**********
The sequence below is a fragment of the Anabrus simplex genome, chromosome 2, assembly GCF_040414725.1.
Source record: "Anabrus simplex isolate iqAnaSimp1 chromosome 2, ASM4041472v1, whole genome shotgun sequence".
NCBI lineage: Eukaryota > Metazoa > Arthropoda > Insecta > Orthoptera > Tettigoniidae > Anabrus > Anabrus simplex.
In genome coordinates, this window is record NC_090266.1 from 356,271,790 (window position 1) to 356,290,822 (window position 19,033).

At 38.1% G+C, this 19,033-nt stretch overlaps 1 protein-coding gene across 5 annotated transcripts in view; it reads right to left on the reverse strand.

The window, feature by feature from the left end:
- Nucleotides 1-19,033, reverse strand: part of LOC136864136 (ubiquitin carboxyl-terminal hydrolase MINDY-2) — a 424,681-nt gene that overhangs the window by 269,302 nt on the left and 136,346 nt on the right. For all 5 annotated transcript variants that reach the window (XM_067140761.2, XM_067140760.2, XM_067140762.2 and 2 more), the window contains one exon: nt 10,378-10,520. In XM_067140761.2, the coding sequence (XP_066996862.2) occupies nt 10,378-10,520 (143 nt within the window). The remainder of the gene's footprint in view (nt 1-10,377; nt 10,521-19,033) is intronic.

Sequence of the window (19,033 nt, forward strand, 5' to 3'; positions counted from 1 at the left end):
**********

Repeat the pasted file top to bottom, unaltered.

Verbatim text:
The sequence below is a fragment of the Anabrus simplex genome, chromosome 2, assembly GCF_040414725.1.
Source record: "Anabrus simplex isolate iqAnaSimp1 chromosome 2, ASM4041472v1, whole genome shotgun sequence".
NCBI lineage: Eukaryota > Metazoa > Arthropoda > Insecta > Orthoptera > Tettigoniidae > Anabrus > Anabrus simplex.
In genome coordinates, this window is record NC_090266.1 from 356,271,790 (window position 1) to 356,290,822 (window position 19,033).

At 38.1% G+C, this 19,033-nt stretch overlaps 1 protein-coding gene across 5 annotated transcripts in view; it reads right to left on the reverse strand.

The window, feature by feature from the left end:
- Nucleotides 1-19,033, reverse strand: part of LOC136864136 (ubiquitin carboxyl-terminal hydrolase MINDY-2) — a 424,681-nt gene that overhangs the window by 269,302 nt on the left and 136,346 nt on the right. For all 5 annotated transcript variants that reach the window (XM_067140761.2, XM_067140760.2, XM_067140762.2 and 2 more), the window contains one exon: nt 10,378-10,520. In XM_067140761.2, the coding sequence (XP_066996862.2) occupies nt 10,378-10,520 (143 nt within the window). The remainder of the gene's footprint in view (nt 1-10,377; nt 10,521-19,033) is intronic.

Sequence of the window (19,033 nt, forward strand, 5' to 3'; positions counted from 1 at the left end):